Some are saying that the outcome is undemocratic in the US as the winner of the popular vote did not win the electoral college and hence the presidency.
Putting aside that it is unwise to insist that any non-proportional system is undemocratic, this misses a key element.
Candidates campaign based on the rules of the electoral system. If the US system was the winner of the popular vote becomes President, then the candidates may have campaigned quite differently and Trump may have won the popular vote because he would have spent more time in New York and California. Instead he spent most of his time on the Rust Belt states and this paid off.
The same goes in New Zealand in 1978 and 1981 when Labour got more votes than National. This was FPP so parties went for marginal seats. If it had been MMP then the popular vote may have been different as parties would have campaigned differently and campaigns do matter.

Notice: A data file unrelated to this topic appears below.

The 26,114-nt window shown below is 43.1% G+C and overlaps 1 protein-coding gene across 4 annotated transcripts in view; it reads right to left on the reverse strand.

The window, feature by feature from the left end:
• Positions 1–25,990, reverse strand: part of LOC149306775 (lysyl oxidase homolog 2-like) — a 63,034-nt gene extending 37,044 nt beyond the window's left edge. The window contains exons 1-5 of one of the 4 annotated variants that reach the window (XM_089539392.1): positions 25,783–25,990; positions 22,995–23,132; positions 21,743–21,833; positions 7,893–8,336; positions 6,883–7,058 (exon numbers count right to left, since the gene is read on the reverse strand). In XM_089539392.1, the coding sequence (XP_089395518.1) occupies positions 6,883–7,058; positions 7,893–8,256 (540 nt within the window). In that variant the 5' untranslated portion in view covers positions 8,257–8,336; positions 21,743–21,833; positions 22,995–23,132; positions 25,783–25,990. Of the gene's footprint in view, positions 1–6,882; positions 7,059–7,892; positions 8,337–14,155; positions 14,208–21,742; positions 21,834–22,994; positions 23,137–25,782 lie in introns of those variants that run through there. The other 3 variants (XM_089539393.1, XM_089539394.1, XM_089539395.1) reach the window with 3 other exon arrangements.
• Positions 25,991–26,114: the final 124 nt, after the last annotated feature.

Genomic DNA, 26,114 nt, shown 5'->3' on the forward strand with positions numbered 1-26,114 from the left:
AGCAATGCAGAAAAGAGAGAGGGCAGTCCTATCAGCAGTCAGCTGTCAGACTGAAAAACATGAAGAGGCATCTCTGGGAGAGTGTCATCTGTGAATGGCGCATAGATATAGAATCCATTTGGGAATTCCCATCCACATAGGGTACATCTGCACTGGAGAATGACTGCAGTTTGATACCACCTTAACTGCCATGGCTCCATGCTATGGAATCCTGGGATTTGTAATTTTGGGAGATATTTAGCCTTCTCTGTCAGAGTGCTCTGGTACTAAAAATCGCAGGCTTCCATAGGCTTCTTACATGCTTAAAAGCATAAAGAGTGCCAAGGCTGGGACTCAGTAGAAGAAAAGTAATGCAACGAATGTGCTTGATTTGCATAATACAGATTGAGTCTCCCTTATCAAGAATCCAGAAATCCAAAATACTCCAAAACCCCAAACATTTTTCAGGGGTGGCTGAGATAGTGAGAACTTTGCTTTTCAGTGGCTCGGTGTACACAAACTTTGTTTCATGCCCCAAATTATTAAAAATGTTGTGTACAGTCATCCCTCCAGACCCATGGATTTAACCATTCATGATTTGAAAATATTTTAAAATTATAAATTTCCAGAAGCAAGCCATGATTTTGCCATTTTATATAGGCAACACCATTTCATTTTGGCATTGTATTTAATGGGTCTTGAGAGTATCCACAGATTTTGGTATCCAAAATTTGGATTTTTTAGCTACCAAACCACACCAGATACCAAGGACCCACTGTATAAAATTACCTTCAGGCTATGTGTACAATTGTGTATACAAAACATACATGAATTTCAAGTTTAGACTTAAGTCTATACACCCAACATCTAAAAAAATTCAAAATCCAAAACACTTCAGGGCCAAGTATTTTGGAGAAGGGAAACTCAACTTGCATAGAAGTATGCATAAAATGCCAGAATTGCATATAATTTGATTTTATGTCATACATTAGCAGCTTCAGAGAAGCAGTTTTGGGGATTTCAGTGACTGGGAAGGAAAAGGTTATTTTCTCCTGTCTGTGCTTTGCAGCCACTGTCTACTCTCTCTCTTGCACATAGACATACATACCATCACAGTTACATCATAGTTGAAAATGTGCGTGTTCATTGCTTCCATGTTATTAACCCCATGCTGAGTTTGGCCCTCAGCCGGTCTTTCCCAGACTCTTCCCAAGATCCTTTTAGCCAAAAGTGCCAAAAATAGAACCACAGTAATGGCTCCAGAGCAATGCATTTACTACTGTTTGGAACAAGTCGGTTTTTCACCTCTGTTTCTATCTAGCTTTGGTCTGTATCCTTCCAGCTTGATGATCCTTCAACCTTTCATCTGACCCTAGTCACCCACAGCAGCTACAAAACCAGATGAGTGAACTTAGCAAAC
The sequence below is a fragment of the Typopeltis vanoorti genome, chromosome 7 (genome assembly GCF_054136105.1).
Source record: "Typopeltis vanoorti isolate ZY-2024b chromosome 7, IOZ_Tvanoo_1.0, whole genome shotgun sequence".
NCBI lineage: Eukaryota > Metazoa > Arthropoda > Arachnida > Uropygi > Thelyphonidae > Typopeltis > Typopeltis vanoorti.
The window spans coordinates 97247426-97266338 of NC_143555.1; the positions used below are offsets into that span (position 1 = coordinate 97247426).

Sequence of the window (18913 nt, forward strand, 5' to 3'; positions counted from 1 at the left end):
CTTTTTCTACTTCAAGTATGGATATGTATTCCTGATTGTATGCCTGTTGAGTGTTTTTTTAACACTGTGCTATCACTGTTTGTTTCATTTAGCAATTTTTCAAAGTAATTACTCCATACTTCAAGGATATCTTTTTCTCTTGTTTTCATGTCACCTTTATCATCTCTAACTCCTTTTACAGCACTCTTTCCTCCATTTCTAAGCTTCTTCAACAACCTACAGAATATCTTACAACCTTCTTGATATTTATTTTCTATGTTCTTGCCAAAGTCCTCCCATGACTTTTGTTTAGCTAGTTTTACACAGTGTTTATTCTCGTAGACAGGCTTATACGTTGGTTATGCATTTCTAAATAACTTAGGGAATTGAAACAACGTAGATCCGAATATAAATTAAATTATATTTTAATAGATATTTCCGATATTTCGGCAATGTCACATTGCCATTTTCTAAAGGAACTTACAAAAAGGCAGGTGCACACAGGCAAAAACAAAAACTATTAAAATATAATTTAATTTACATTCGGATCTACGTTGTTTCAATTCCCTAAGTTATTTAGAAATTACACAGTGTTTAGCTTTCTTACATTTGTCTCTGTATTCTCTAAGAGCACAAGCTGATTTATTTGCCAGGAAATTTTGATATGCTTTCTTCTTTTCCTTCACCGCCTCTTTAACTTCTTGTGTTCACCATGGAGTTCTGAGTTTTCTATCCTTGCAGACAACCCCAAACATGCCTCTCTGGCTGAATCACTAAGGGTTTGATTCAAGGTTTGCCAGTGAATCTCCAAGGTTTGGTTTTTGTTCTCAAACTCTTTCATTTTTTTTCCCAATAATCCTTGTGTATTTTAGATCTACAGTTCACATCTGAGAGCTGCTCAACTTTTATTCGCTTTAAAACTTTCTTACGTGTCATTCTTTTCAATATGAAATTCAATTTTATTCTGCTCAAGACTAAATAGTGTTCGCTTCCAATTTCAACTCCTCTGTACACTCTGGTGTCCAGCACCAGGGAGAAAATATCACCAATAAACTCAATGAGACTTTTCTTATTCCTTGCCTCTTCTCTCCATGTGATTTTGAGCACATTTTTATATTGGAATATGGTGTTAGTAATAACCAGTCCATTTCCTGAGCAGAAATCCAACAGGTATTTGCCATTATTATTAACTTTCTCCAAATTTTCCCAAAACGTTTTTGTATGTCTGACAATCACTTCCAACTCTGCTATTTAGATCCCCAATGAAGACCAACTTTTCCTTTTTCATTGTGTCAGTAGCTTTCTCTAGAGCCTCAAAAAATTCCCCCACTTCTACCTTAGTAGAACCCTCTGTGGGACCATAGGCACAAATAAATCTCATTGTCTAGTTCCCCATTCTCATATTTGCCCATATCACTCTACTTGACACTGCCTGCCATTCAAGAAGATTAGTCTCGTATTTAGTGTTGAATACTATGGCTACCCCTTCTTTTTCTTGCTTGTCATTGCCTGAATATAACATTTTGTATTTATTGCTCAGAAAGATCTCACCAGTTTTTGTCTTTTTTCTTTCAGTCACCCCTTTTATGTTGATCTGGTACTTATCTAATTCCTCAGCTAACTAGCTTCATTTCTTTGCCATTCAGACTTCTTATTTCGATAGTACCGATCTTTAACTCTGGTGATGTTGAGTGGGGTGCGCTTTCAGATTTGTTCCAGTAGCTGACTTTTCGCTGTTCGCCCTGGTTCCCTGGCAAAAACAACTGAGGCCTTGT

The Electoral College is an anachronism, but it is the system the elections are fought under, and can be changed if a constitutional amendment passes. But it was designed on purpose to make the US a federation of states, rather than a singular country with no states. It protects smaller states so that their interests are not lost to the larger more populous states. Now I’m not saying that is reason to retain it, but that is why it exists.